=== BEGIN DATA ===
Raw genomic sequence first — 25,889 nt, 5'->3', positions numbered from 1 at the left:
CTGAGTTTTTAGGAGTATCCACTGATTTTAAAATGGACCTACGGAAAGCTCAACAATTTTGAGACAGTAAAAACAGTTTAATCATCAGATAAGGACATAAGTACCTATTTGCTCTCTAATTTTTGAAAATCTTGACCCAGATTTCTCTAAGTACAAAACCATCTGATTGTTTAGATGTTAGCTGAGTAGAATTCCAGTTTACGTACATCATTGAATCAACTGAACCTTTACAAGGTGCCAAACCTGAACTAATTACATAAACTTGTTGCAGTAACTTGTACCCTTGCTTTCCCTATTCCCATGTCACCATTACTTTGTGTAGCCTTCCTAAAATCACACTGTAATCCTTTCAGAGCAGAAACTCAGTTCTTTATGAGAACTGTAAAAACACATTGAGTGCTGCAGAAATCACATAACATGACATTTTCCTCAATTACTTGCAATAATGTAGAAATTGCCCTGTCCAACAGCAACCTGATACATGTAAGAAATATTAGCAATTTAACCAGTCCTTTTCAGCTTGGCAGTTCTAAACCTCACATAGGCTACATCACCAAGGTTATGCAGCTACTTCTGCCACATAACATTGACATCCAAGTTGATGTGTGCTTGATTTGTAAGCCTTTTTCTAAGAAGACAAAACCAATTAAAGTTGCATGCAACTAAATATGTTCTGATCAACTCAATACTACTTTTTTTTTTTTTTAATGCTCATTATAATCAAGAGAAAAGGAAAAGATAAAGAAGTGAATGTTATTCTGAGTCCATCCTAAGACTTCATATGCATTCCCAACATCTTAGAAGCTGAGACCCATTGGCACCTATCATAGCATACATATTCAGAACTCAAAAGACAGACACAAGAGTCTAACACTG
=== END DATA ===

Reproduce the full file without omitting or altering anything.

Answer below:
Raw genomic sequence first — 25,889 nt, 5'->3', positions numbered from 1 at the left:
CTGAGTTTTTAGGAGTATCCACTGATTTTAAAATGGACCTACGGAAAGCTCAACAATTTTGAGACAGTAAAAACAGTTTAATCATCAGATAAGGACATAAGTACCTATTTGCTCTCTAATTTTTGAAAATCTTGACCCAGATTTCTCTAAGTACAAAACCATCTGATTGTTTAGATGTTAGCTGAGTAGAATTCCAGTTTACGTACATCATTGAATCAACTGAACCTTTACAAGGTGCCAAACCTGAACTAATTACATAAACTTGTTGCAGTAACTTGTACCCTTGCTTTCCCTATTCCCATGTCACCATTACTTTGTGTAGCCTTCCTAAAATCACACTGTAATCCTTTCAGAGCAGAAACTCAGTTCTTTATGAGAACTGTAAAAACACATTGAGTGCTGCAGAAATCACATAACATGACATTTTCCTCAATTACTTGCAATAATGTAGAAATTGCCCTGTCCAACAGCAACCTGATACATGTAAGAAATATTAGCAATTTAACCAGTCCTTTTCAGCTTGGCAGTTCTAAACCTCACATAGGCTACATCACCAAGGTTATGCAGCTACTTCTGCCACATAACATTGACATCCAAGTTGATGTGTGCTTGATTTGTAAGCCTTTTTCTAAGAAGACAAAACCAATTAAAGTTGCATGCAACTAAATATGTTCTGATCAACTCAATACTACTTTTTTTTTTTTTTAATGCTCATTATAATCAAGAGAAAAGGAAAAGATAAAGAAGTGAATGTTATTCTGAGTCCATCCTAAGACTTCATATGCATTCCCAACATCTTAGAAGCTGAGACCCATTGGCACCTATCATAGCATACATATTCAGAACTCAAAAGACAGACACAAGAGTCTAACACTG